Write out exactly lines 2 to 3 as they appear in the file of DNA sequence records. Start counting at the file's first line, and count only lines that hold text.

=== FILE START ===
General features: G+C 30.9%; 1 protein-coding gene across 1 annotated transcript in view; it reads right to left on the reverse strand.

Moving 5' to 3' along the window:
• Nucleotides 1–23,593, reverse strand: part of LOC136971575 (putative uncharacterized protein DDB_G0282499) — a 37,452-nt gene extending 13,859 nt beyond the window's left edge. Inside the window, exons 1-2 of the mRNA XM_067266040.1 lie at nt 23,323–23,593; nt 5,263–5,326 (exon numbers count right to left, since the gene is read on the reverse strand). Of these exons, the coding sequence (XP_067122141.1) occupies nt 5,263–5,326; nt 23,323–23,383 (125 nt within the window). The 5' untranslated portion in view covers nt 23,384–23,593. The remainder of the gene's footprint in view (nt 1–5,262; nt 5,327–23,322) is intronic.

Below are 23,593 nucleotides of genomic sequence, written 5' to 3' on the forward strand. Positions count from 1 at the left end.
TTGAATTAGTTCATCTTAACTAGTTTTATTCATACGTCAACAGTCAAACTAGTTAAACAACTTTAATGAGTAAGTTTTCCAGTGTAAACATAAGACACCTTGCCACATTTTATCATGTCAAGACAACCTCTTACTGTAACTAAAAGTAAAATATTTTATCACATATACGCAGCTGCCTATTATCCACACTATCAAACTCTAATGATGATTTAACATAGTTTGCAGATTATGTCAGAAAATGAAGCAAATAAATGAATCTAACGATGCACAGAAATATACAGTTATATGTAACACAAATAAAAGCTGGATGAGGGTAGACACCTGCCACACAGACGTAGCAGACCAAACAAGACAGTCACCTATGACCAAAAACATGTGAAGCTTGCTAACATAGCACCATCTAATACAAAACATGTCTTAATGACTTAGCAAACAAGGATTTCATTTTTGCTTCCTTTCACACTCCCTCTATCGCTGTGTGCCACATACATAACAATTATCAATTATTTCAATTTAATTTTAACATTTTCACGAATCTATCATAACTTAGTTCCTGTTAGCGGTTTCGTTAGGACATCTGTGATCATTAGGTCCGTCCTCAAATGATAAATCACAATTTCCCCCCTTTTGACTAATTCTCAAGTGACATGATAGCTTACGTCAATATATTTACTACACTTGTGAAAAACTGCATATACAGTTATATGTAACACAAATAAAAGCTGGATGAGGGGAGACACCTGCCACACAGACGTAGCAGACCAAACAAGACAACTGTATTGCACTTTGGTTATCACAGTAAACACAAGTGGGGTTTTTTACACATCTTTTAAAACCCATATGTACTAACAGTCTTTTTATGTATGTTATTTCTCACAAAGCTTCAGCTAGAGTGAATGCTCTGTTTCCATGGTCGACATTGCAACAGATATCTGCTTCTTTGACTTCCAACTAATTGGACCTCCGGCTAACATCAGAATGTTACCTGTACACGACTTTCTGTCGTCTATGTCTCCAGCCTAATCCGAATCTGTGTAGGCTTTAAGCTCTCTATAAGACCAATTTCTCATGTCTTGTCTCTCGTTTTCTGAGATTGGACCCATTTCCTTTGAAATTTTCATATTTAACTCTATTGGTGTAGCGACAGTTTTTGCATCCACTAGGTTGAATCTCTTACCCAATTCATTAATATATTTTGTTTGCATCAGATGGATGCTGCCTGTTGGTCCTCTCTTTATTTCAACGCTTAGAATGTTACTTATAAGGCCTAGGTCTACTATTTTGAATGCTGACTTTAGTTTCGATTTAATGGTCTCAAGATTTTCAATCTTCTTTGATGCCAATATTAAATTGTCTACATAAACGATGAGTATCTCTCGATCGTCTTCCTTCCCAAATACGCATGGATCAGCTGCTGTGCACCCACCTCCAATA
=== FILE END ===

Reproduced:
Moving 5' to 3' along the window:
• Nucleotides 1–23,593, reverse strand: part of LOC136971575 (putative uncharacterized protein DDB_G0282499) — a 37,452-nt gene extending 13,859 nt beyond the window's left edge. Inside the window, exons 1-2 of the mRNA XM_067266040.1 lie at nt 23,323–23,593; nt 5,263–5,326 (exon numbers count right to left, since the gene is read on the reverse strand). Of these exons, the coding sequence (XP_067122141.1) occupies nt 5,263–5,326; nt 23,323–23,383 (125 nt within the window). The 5' untranslated portion in view covers nt 23,384–23,593. The remainder of the gene's footprint in view (nt 1–5,262; nt 5,327–23,322) is intronic.